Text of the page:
Speaker: Laurent Lehmann (Université de Lausanne, Switzerland)
Abstract: This talk will present the key steps to derive the rb-c>0 rule and discuss the two results obtained by Hamilton in his 1964 paper: (1) an equation describing allele frequency change under natural selection expressed in terms of phenotypic cost and benefit and a genealogical concept of relatedness; and (2) a result about the maximization of inclusive fitness. The first result has been extended to all conditions and provides the rule that rules them all. The second result applies only under narrow conditions and points to a mismatch between Hamilton's aim for inclusive fitness and what has been proved over the last 50 years.
Speaker: David Haig (Harvard University, USA)
Abstract: W. D. Hamilton's concept of inclusive fitness revolutionized the way we think about social interactions. Individuals were shown to have an interest in each other's well-being to the extent that they shared common genes. His insights have had unexpected medical applications to understanding conflicts within genomes between genes inherited from fathers and genes inherited from mothers and to understanding how sibling rivalry can be expressed in the mother's womb during the early stages of pregnancy.
Title of Debate: How Did Life on Earth Begin?
Speaker: Dave Deamer, Department of Bimolecular Engineering, University of California, Santa Cruz CA
Speaker: Nick Lane, Department of Genetics, Evolution and Environment, UCL
Abstract: There is a paradox at the base of life. Membrane bioenergetics - the use of ion gradients across membranes to drive carbon and energy metabolism - are universal, but membranes are not. Radical differences between bacteria and archaea in membrane chemistry and active ion pumping suggest that LUCA, the last universal common ancestor, may have used natural proton gradients in alkaline hydrothermal vents to drive growth. I will outline a possible scenario for the origin of life in this environment, and present some experimental and modelling results which suggest that proton gradients could have driven the transition from geochemistry to biochemistry, and the deep divergence of archaea and bacteria.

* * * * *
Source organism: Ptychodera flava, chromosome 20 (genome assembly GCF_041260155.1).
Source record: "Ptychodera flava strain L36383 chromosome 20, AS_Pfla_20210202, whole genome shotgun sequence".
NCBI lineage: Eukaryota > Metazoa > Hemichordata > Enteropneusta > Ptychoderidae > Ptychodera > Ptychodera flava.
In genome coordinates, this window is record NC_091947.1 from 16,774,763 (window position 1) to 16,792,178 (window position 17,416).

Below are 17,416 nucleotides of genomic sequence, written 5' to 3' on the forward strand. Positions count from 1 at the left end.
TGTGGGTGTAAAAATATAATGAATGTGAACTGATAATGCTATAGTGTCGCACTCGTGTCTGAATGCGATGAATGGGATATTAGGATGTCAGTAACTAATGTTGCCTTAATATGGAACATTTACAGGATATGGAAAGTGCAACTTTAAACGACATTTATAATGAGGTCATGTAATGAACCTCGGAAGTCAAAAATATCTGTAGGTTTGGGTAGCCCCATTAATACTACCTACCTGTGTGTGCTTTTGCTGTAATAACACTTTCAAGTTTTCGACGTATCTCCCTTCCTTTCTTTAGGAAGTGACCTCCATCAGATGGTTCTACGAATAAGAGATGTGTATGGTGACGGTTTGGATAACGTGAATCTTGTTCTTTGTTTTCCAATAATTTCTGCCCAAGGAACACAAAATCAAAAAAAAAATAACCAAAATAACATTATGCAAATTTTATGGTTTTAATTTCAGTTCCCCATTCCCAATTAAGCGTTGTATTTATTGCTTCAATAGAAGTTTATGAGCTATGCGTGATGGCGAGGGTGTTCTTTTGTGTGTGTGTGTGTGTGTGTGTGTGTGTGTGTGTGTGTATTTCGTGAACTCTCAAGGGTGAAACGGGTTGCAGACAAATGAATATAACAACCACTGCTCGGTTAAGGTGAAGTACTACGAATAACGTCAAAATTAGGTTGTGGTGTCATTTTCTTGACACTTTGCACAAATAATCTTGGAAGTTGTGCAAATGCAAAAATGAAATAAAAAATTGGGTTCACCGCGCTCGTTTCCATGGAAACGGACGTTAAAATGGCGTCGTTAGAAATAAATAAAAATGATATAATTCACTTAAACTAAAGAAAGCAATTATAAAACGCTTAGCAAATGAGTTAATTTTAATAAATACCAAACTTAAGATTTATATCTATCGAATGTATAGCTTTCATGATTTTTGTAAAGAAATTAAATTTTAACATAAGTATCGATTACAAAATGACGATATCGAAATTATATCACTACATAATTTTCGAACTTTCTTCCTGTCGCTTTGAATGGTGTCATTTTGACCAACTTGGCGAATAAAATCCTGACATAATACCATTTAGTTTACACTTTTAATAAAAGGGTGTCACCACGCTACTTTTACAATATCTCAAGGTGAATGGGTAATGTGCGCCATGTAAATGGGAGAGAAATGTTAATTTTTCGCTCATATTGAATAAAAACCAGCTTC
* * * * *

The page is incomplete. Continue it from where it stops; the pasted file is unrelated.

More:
Title of Debate: How does animal behaviour influence evolution?
Speaker: Professor Rebecca Kilner, Department of Zoology, University of Cambridge
Abstract: Although it is well-understood how evolution influences animal behaviour, it is much clear how adaptive behaviour then influences the subsequent course of evolution. Our lab focuses on one sort of behaviour, parental care, and uses experiments on the burying beetle to analyse how parental care influences distinct components of the evolutionary process. I will describe experiments that show how burying beetle parents influence the ecological conditions experienced by developing offspring, how parents can be agents of natural selection, and how different regimes of post-hatching care can accelerate or retard the pace of evolutionary change.
Speaker: Professor Jane Reid, School of Biological Sciences, University of Aberdeen
Abstract:Reproductive strategies enacted by individual organisms define social interactions and influence allele and genotype frequencies in subsequent generations, and thereby shape the course of evolution. However, we still do not fully understand the evolution or persistence of the widespread reproductive strategies that involve multiple mating, inbreeding and parental care. I applied quantitative genetic analyses to comprehensive pedigree, reproductive strategy and fitness data from socially monogamous but genetically promiscuous song sparrows (Melospiza melodia), to estimate genetic (co)variances that could drive or constrain ongoing micro-evolution of reproductive strategies.These analyses show how interactions between females and males can shape reproductive strategies, and illustrate how key evolutionary hypotheses can be explicitly tested in nature.